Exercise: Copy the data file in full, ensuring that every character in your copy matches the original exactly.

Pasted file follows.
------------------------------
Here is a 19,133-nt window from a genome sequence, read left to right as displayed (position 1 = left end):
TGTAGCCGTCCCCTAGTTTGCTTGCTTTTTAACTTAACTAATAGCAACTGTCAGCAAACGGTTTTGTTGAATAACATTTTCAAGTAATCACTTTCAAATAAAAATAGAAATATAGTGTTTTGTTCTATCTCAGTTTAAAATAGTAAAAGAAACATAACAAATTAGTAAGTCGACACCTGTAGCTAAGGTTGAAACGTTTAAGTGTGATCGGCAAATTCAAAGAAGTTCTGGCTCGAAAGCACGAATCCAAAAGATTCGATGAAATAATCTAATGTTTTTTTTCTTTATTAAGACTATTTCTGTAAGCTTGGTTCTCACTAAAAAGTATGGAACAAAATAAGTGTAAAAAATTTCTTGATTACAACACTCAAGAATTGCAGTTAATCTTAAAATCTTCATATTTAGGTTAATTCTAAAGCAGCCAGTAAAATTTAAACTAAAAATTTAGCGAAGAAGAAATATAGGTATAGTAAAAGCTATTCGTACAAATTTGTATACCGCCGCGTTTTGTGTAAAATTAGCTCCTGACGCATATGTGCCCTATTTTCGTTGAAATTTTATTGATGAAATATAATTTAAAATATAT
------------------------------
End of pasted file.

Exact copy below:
Here is a 19,133-nt window from a genome sequence, read left to right as displayed (position 1 = left end):
TGTAGCCGTCCCCTAGTTTGCTTGCTTTTTAACTTAACTAATAGCAACTGTCAGCAAACGGTTTTGTTGAATAACATTTTCAAGTAATCACTTTCAAATAAAAATAGAAATATAGTGTTTTGTTCTATCTCAGTTTAAAATAGTAAAAGAAACATAACAAATTAGTAAGTCGACACCTGTAGCTAAGGTTGAAACGTTTAAGTGTGATCGGCAAATTCAAAGAAGTTCTGGCTCGAAAGCACGAATCCAAAAGATTCGATGAAATAATCTAATGTTTTTTTTCTTTATTAAGACTATTTCTGTAAGCTTGGTTCTCACTAAAAAGTATGGAACAAAATAAGTGTAAAAAATTTCTTGATTACAACACTCAAGAATTGCAGTTAATCTTAAAATCTTCATATTTAGGTTAATTCTAAAGCAGCCAGTAAAATTTAAACTAAAAATTTAGCGAAGAAGAAATATAGGTATAGTAAAAGCTATTCGTACAAATTTGTATACCGCCGCGTTTTGTGTAAAATTAGCTCCTGACGCATATGTGCCCTATTTTCGTTGAAATTTTATTGATGAAATATAATTTAAAATATAT